- € 9,49
Selected as a Book of the Year by the Financial Times
‘The Gardener and the Carpenter should be required reading for anyone who is, or is thinking of becoming a parent’ Financial Times
Caring deeply about our children is part of what makes us human. Yet the thing we call ‘parenting’ is a surprisingly new invention. In the past thirty years, the concept of parenting and the huge industry surrounding it have transformed childcare into obsessive, controlling, and goal-orientated labour intended to create a particular kind of child, and therefore a particular kind of adult.
Drawing on the study of human evolution and her own cutting-edge scientific research into how children learn, Gopnik shows that although caring for children is profoundly important, it is not a matter of shaping them to turn out a particular way. Children are designed to be messy and unpredictable, playful and imaginative, and to be very different both from their parents and from each other. The variability and flexibility of childhood lets them innovate, create, and survive in an unpredictable world. ‘Parenting’ won't make children learn – but caring parents let children learn by creating a secure, loving environment.
In The Gardener and the Carpenter, the pioneering developmental psychologist and philosopher Alison Gopnik argues that the familiar twenty-first-century picture of parenting is profoundly wrong – it's not just based on bad science, it's bad for children and their parents too.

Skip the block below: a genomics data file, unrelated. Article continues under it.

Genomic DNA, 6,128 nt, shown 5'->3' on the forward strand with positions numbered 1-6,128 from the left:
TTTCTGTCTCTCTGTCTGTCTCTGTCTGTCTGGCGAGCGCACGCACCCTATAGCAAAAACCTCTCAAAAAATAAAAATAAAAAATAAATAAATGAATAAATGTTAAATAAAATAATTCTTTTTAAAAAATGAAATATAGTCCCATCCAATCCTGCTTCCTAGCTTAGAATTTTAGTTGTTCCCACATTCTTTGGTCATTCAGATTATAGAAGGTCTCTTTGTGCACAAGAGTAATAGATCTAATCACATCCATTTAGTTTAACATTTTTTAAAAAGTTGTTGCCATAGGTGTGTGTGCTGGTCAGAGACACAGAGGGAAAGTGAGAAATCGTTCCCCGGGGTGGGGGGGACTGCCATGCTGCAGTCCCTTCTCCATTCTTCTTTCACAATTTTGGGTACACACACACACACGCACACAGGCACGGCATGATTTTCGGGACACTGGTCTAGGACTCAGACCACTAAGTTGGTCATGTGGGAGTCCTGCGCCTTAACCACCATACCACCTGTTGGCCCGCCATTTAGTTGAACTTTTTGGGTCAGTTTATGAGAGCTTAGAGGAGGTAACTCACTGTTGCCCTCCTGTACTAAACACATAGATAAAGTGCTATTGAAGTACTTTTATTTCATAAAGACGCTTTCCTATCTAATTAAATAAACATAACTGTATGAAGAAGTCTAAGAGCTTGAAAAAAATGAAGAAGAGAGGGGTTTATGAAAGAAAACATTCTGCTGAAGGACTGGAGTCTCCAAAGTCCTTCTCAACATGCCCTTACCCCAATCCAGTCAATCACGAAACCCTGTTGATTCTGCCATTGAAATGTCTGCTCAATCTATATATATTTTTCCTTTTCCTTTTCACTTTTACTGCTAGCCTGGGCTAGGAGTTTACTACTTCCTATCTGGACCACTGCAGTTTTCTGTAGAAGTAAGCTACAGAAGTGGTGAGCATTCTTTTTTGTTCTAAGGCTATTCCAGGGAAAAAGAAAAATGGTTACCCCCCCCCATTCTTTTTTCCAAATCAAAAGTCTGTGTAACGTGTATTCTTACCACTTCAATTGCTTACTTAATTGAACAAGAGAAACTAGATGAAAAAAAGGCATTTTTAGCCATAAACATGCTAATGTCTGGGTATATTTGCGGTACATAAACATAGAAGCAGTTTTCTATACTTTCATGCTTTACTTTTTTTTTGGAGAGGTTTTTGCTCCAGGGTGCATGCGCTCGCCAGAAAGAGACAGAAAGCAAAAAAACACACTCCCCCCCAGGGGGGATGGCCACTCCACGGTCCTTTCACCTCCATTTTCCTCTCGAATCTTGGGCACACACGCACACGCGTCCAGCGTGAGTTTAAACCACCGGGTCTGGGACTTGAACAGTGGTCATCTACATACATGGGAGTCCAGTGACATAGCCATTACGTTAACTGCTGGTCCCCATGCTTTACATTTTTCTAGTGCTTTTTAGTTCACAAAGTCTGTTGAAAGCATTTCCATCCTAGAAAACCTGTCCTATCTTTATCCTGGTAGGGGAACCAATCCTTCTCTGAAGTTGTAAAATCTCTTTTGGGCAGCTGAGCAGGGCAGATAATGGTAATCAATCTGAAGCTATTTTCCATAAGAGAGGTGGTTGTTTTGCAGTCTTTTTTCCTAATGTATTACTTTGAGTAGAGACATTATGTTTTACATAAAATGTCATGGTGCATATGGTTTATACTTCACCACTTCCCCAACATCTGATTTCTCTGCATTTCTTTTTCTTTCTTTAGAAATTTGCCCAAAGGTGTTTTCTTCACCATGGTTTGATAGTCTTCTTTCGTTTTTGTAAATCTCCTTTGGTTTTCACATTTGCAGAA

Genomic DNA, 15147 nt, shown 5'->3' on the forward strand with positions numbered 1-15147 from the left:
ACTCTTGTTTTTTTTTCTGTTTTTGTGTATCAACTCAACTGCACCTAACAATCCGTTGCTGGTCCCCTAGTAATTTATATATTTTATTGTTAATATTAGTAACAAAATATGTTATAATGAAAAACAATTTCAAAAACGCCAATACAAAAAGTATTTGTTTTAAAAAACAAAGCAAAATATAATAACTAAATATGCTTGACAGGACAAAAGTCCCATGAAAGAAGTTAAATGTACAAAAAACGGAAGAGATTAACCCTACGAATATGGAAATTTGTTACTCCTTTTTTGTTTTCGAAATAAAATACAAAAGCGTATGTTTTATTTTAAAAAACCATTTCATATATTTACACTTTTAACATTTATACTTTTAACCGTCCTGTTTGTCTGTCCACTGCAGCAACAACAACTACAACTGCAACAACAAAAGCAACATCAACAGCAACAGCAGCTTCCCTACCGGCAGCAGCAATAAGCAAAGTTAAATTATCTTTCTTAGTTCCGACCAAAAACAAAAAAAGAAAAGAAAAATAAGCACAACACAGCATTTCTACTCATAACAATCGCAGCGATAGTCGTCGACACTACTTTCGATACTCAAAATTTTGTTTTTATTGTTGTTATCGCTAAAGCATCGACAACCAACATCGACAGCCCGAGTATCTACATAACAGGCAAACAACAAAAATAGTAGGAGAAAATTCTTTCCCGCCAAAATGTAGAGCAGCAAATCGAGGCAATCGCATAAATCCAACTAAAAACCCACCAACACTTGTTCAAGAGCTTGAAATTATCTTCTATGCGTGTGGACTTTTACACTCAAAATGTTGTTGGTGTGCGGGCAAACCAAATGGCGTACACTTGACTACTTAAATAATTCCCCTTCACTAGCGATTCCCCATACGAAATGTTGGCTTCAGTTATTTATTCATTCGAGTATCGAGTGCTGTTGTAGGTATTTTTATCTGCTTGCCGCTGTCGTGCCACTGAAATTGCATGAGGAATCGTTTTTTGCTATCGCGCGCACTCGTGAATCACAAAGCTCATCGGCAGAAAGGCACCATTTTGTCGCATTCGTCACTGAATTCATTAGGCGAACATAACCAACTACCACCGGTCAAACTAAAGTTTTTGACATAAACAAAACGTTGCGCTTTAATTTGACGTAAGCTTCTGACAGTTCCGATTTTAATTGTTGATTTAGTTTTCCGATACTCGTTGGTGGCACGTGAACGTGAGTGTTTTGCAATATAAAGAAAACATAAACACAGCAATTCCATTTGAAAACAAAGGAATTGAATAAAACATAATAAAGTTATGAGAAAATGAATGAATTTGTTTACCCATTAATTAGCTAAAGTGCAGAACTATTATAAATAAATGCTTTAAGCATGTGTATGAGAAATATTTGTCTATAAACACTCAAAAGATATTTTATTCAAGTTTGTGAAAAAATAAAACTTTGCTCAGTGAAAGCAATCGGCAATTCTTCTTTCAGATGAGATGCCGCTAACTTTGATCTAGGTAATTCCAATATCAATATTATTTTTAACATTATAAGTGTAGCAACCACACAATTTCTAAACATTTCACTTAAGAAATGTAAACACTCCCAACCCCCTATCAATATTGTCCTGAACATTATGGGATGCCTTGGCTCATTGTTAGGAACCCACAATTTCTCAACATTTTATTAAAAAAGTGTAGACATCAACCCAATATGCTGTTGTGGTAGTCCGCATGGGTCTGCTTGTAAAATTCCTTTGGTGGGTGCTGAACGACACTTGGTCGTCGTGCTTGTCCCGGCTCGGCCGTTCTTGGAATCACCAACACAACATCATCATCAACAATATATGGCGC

What a relief to find a book that takes a stand against the practice of "helicopter parenting" so prevalent today. Developmental psychologist Gopnik (The Philosophical Baby) provides comfort for parents who want their children to experience a free-form childhood where they can spread their wings and grow up into well-rounded, responsible adults. Her book not only dispels the myth of a single best model for good parenting but also backs up its proposals with real-life examples and research studies. Gopnik argues that the modern notion of parenting as a kind of avocation or career is "fundamentally misguided, from a scientific, philosophical, and political point of view, as well as a personal one." Employing the two titular professions as metaphors for opposing approaches to parenting, she maintains that parents should not try to shape their children like a carpenter, but rather provide them with room to grow, like a gardener, into creative thinkers and problem solvers. "Being a parent is simply about loving children," Gopnik states, except that "love is never simple." This book will provide helpful inspiration for parents and may prompt some to rethink their strategies. An extensive bibliography of further recommended reading is included.